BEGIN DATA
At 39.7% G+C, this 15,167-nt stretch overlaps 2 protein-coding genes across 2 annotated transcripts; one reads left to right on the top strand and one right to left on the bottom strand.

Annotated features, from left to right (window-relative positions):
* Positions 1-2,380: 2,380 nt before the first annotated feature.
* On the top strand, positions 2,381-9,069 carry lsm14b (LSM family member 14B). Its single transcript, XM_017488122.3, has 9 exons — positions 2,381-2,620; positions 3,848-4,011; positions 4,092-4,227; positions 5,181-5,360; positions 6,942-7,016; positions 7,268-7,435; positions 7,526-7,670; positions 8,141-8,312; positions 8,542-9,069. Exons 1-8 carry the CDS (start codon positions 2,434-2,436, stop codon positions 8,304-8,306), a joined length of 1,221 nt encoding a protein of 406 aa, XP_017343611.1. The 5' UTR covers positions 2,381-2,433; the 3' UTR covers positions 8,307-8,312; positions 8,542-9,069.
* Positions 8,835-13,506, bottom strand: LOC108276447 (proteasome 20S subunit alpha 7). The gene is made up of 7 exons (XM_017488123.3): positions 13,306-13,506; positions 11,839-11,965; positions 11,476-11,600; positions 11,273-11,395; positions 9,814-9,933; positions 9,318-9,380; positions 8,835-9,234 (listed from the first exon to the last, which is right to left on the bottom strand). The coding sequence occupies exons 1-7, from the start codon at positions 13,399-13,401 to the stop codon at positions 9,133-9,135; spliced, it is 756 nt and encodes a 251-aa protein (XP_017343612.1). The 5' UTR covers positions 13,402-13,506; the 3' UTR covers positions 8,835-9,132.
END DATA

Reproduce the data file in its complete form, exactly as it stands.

At 39.7% G+C, this 15,167-nt stretch overlaps 2 protein-coding genes across 2 annotated transcripts; one reads left to right on the top strand and one right to left on the bottom strand.

Annotated features, from left to right (window-relative positions):
* Positions 1-2,380: 2,380 nt before the first annotated feature.
* On the top strand, positions 2,381-9,069 carry lsm14b (LSM family member 14B). Its single transcript, XM_017488122.3, has 9 exons — positions 2,381-2,620; positions 3,848-4,011; positions 4,092-4,227; positions 5,181-5,360; positions 6,942-7,016; positions 7,268-7,435; positions 7,526-7,670; positions 8,141-8,312; positions 8,542-9,069. Exons 1-8 carry the CDS (start codon positions 2,434-2,436, stop codon positions 8,304-8,306), a joined length of 1,221 nt encoding a protein of 406 aa, XP_017343611.1. The 5' UTR covers positions 2,381-2,433; the 3' UTR covers positions 8,307-8,312; positions 8,542-9,069.
* Positions 8,835-13,506, bottom strand: LOC108276447 (proteasome 20S subunit alpha 7). The gene is made up of 7 exons (XM_017488123.3): positions 13,306-13,506; positions 11,839-11,965; positions 11,476-11,600; positions 11,273-11,395; positions 9,814-9,933; positions 9,318-9,380; positions 8,835-9,234 (listed from the first exon to the last, which is right to left on the bottom strand). The coding sequence occupies exons 1-7, from the start codon at positions 13,399-13,401 to the stop codon at positions 9,133-9,135; spliced, it is 756 nt and encodes a 251-aa protein (XP_017343612.1). The 5' UTR covers positions 13,402-13,506; the 3' UTR covers positions 8,835-9,132.